Our is an era when every management action has a label, when every strategy is formalized and the science of management has a specialist for every facet. Accredited educational institutions award diplomas in plantation management, equivalent to a university degree,  at the culmination of exhaustive study programmes.  However, the practices that produce the tea that we market have not changed significantly in 150 years and, in all sincerity, it cannot be said that the new sophistication introduced to plantation management over time, have improved either the product or the plantation, proportionately. We are simply producing larger quantities of the same black tea.

Click HERE to read the full article.



By Dan Bolton
(Re-produced from World Tea News)

Manik Jayakumar was a storied rugby captain in his youth, a retired lieutenant colonel, regiment commander and a decorated combat veteran in his middle years; and he had managed several award-winning tea estates and helped pioneer organic tea farming in Sri Lanka by the time he was 50.

As it turns out, he was just getting started.

In 1994 in the sitting room of his brother’s house in Los Angeles he launched a small trading company that is now one of the largest suppliers of organic tea and herbs in North America.

QTrade Teas & Herbs is celebrating its 25th Anniversary this year. The company operates a modern 70,000 square-foot blending facility in Cerritos, Calif. Equipped with giant v-blenders and robotic packaging lines, the plant has the highest level of food safety certifications and supplies several of the world’s largest beverage brands and food service chains with both hot and iced teas.

Manickarajah “Manik” Jayakumar, 75, recipient of the 2019 John Harney Lifetime Achievement Award, began his 55-year career in tea as an assistant superintendent at Brunswick Estate, Maskeliya under the watchful eye of David Perkins, a second-generation British planter versed in colonial tradition.
An Unlikely Career in Tea

Jayakumar was not born into a tea family, but quickly advanced from his days as a “creeper” tailing and tending to Perkins’ work and personal needs 24/7. The experience was pivotal as his work with Whittall Boustead introduced him to the challenges of managing a work force of 2,000 on soil exhausted from the cultivation of tea. “I began to see how managers looked after people and the soil in which tea was grown,” recalled Jayakumar. “Perkins spoke the native language. He was firm, not mean. He demanded excellence.” Jayakumar was appointed assistant manager in 1964. Eventually he would earn the FIPM (Fellow of the Plantation Management) degree, the highest awarded by Sri Lanka’s Institute of Plantation Management. Perkins, now in his 90s, recalls Jayakumar as someone special in his life and they continue to correspond to this day.

Manik attended Royal College in Colombo, one of the more famous boy’s preparatory schools in Sri Lanka. The school was founded by the Rev. Joseph Marsh in 1835. Jayakumar, one of six sons of a well-respected physician, was a prefect there with a fine academic record but never attended college. He is best remembered as captain of the school’s very successful rugby team. He calls rugby “a rowdy game played by gentlemen,” an athletic pursuit that he continued through his 30s.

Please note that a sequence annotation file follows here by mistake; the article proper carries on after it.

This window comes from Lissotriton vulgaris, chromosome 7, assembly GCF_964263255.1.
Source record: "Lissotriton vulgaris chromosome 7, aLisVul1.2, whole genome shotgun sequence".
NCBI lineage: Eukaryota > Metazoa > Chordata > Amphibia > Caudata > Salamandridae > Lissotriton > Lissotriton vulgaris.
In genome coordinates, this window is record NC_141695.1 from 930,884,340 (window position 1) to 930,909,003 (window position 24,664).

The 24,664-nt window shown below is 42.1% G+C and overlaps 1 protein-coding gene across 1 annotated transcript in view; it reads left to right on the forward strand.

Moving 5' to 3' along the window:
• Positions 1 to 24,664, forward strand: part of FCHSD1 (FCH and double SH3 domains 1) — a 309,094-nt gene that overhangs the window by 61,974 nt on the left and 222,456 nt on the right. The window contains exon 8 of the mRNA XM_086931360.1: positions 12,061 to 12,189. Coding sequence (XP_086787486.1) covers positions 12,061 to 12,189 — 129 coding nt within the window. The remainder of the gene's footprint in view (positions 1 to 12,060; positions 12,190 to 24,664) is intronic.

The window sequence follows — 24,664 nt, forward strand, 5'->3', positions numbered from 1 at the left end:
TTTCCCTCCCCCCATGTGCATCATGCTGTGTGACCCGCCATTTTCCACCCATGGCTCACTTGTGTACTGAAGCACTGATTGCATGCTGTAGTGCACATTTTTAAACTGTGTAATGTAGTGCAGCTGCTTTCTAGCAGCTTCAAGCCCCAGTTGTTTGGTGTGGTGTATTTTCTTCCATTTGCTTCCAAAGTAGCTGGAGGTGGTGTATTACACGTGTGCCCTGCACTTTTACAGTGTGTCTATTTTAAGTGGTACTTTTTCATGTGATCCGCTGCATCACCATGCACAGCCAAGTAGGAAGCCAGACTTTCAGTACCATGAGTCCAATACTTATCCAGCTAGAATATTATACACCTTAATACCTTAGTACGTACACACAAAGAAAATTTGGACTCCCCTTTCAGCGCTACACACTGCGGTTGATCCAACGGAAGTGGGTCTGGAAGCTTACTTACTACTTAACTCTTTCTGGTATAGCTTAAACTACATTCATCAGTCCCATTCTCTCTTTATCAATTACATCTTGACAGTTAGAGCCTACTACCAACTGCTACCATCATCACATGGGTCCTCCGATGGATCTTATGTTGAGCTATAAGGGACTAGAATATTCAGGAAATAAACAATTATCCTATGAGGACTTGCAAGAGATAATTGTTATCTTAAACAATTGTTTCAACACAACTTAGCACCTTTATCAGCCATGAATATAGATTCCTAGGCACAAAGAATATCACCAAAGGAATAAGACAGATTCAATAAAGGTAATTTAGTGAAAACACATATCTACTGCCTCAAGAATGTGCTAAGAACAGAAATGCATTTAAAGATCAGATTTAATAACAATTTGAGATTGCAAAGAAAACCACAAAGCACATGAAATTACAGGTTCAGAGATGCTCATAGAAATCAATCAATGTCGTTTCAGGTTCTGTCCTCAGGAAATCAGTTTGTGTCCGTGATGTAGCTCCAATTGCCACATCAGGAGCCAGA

Click HERE to read the full article.


Spring Valley Estate, Badulla - Manager's Bungalow

Click HERE to view the album.


Terrence (Terry) Mills

Featuring photos from his time in Ceylon in the 1950s and 60s as a Resident Engineer for Sirocco

Click HERE to view the album


 (L-R) John Leard & Cecil Leard

Click on respective photo to view profile


Farewell gift to Reginald Huyshe-Elliot from the staff of Norwood Estate in 1919.
In Ceylon

"Major Thomas Skinner, the greatest road builder the country has known in recent history, was appointed Commissioner of Roads by Governor Barnes. He was responsible for all roads built from 1841 to 1867 including 43 bridges."

From around the Globe
  • Britain occupies Hong Kong. Later in the year, the first census of the island records a population of about 7,500.
  • New Zealand becomes a British colony.
  • The United Kingdom Census is held, the first to record names and approximate ages of every household member, and to be administered nationally.
  • Scottish missionary David Livingstone arrives at Kuruman in the Northern Cape, his first posting in Africa.
  • Thomas Cook arranges his first railway excursion, in England.
  • The settlement of Dallas, Texas, is founded by John Neely Bryan.


The world’s first tea inspired radio station

Tea Radio has developed a global audience reaching over 90 countries worldwide; with the promise of ‘music inspired by tea’, and features news and views on tea, tea gastronomy and more, amidst the music of the ‘70s, ‘80s and ‘90s.

Stay updated on the latest tips and trends in the world of tea right here. Download the Tea Radio app on the Google play store or the Apple app store, or stream music inspired by Tea on
If you have received this newsletter from a third-party and wish to receive future newsletters from Project HOCT direct to your mailbox, please sign-up here.
Copyright © 2022 Dilmah Tea, All rights reserved.

Want to change how you receive these emails?
You can update your preferences or unsubscribe from this list.

Email Marketing Powered by Mailchimp